As many of you know, we’re always on the lookout for ways to pursue credit card rewards.  And so far this year, things have gone well.  We’ve signed up for three Southwest Rapid Rewards cards and a Citi AAdvantage MasterCard so far and have hit the minimum spending requirements easily due to our recent home remodel.  But I had a problem, a first world problem.  I really wanted to earn the Southwest Rapid Rewards Companion pass, but I couldn’t come up with a very good strategy for doing so.  Let me explain.

Anyone can earn the Southwest Airlines Companion pass by first earning 110,000 Rapid Rewards points within one calendar year.  Earning a companion pass means that any companion of your choosing gets to fly with you for free (my companion will be Greg of course), even if your flight is paid for with pointswhich is pretty bitchin’.  So this year, I signed up for a personal card and a business card in order to take advantage of the 50,000 sign-up bonus on each.  Since I also earn 1 point per dollar spent, earning the sign-up bonus on each card would net me 104,000 Rapid Rewards points in a matter of months. Boom.

The problem is, 104,000 points is not enough to earn the Companion pass.  To do it, I needed to spend another $6,000 on my card at the very least.  This isn’t a problem in itself, but I have other credit card rewards to pursue and I didn’t want to monopolize my spending for the next 6 months just trying to earn the Companion pass.  Like I said, I’ve got first world problems.

Enter American Express Bluebird

Since I write for Frugal Travel Guy, I am always reading about crazy strategies people use when pursuing rewards.  The most popular strategy by far seems to be signing up for an American Express Bluebird account and using vanilla reloads to fund it.  But, how does that work?

Basically, an American Express Bluebird account is much like any other online checking account, except for one huge detail.  You can buy reloads for your account, called Vanilla Reloads, at many popular chain stores….and you can pay for them with a credit card.  What this means is that you can pay almost any bill with the points-earning card of your choice.  For example, here are a few types of bills that aren’t usually able to be paid for with credit:

  • Your mortgage
  • Your car payment
  • Utility bills
  • Taxes

Although I’m not usually one to try crazy schemes like this, I decided to try it out.  I wanted to know if it really worked and I also wanted to earn that damn Companion pass, got it?  Therefore, I set up a new Bluebird account and embarked on a journey to buy my first vanilla reload.  You can buy Vanilla Reloads at a bunch of stores including Office Depot and CVS and you can put $500 on each card for an activation fee of $3.95.  The only problem is that many stores won’t let you pay for them with a credit card, so there are no guarantees.  Once I made the decision to go this route, I headed to CVS to buy my first Vanilla Reload.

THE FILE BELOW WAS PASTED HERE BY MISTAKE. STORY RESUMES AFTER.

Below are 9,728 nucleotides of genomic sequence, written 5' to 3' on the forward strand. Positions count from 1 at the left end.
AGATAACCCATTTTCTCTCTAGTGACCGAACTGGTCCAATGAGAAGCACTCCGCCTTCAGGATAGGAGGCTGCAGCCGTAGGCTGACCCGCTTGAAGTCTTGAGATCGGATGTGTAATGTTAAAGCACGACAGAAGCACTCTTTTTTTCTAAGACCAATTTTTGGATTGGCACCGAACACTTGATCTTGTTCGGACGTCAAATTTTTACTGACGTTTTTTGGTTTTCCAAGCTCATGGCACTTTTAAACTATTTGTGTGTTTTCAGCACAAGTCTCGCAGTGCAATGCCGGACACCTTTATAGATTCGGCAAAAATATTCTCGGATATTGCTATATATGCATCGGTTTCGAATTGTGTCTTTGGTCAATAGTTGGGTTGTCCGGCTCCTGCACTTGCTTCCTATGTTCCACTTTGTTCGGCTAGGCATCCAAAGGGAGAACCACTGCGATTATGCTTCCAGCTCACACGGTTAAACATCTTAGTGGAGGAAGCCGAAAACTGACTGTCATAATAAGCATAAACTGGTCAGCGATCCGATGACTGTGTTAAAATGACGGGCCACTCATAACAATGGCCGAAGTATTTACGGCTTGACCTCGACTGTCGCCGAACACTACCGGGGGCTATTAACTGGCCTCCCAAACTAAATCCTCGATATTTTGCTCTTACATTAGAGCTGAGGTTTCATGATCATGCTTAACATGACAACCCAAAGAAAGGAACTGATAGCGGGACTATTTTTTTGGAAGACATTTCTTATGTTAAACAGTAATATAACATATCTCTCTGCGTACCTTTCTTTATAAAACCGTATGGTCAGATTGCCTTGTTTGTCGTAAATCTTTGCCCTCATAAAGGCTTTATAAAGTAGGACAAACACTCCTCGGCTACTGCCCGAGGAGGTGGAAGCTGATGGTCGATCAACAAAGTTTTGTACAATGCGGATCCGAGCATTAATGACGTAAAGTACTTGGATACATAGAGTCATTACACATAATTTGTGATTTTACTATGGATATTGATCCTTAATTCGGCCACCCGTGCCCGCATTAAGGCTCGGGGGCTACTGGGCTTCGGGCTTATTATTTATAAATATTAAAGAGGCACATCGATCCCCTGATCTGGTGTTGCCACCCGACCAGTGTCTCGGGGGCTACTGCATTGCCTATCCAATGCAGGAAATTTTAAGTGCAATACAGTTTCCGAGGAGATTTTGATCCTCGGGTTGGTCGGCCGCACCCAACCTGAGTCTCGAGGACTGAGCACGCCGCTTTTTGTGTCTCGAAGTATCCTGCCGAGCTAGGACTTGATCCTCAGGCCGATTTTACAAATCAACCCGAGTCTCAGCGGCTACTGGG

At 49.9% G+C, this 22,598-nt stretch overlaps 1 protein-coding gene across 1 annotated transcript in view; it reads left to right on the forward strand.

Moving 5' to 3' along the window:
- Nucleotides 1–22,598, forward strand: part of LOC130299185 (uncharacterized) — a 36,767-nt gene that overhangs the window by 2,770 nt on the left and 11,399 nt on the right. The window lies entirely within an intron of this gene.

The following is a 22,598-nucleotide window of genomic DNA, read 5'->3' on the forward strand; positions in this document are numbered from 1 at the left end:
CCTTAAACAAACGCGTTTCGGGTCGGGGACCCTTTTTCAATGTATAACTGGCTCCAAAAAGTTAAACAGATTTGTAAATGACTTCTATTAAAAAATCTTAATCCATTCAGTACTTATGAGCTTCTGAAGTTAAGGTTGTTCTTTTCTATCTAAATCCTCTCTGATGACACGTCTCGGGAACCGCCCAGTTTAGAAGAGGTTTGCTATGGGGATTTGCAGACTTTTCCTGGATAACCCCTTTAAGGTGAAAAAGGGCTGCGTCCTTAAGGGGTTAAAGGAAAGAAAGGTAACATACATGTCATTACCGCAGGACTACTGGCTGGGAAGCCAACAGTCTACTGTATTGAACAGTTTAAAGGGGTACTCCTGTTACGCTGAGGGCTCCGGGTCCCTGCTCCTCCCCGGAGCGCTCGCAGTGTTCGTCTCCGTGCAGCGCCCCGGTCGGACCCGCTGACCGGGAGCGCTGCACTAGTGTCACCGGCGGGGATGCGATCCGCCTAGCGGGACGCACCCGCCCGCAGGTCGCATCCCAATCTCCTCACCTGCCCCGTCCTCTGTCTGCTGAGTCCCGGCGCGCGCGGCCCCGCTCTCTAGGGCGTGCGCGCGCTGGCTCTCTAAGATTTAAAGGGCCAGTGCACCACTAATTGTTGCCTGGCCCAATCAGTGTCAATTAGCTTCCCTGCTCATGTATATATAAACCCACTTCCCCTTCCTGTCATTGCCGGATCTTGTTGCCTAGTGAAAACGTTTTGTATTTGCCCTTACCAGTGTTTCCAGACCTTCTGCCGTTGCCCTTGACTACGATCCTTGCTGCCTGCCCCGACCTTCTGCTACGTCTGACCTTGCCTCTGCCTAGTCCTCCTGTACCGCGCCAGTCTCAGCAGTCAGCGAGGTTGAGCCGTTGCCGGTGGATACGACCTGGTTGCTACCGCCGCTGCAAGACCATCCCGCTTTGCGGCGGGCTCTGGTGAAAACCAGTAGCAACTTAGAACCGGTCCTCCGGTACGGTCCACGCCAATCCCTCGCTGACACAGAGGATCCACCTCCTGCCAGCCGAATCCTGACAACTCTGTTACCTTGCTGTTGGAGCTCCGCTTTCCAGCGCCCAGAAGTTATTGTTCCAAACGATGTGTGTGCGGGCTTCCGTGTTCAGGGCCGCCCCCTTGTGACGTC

Instead, I bought this:

vnilla gift cardAt this point, this blog post becomes a story of what not to do.  I went into CVS without knowing what a Vanilla Reload looks like and bought a random gift card that said the word “vanilla” on it.  So basically I just bought myself a $500 gift card for no reason, which isn’t awesome at all.  All isn’t lost, of course, because my money is still technically there.  However,  I now have the lame task of paying for groceries or bills on a prepaid Visa gift card.  Let me give you all a piece of advice: Know what a vanilla reload looks like before you go shopping for one, ok?

After all of those shenanigans went down, I headed to Office Depot to see if they had any Vanilla Reloads.  And I was so excited to see that they had a huge-ass stack.  I grabbed a few and headed to the register to load up $1,000 on the real thing.  Unfortunately, I wasn’t greeted with the same enthusiasm I felt internally upon trying to complete my purchase.  The cashier frowned a little, turned to me, and shook his head.

“You can only pay for these with cash,” he said.

Lame.

On my third attempt to buy a Vanilla Reload, I headed back to CVS.  And lo and behold, a whole stack of them were right where they were supposed to be.  Apparently, I just hadn’t seen them the first time around.  Here is what a real Vanilla Reload looks like:

vanilla reloadSo, I bought one, loaded $500 on it, then loaded it into my Bluebird account.  And now, shit’s about to get real.  For the next few months, I am going to pay the following bills on credit by using the Vanilla Reload/Amex Bluebird strategy:

 

 

  • Our Mortgage
  • Rental Property #1 Mortgage
  • Rental Property #2 Mortgage

The grand total of these three bills is around $3,000, which means that I should easily earn the companion pass in two months without using my Southwest card for regular spending.  The total cost for the reloads should be about $48, which is well worth it to me since the other rewards I will be earning will be worth far more than that.  And that’s how you do it.  But, if you choose to employ this strategy, make sure to buy a real Vanilla Reload, and not just a Visa gift card, got it?

Have you ever used this strategy for credit card rewards?  Do you think it’s sad that I bought myself a $500 gift card purely due to my own ignorance?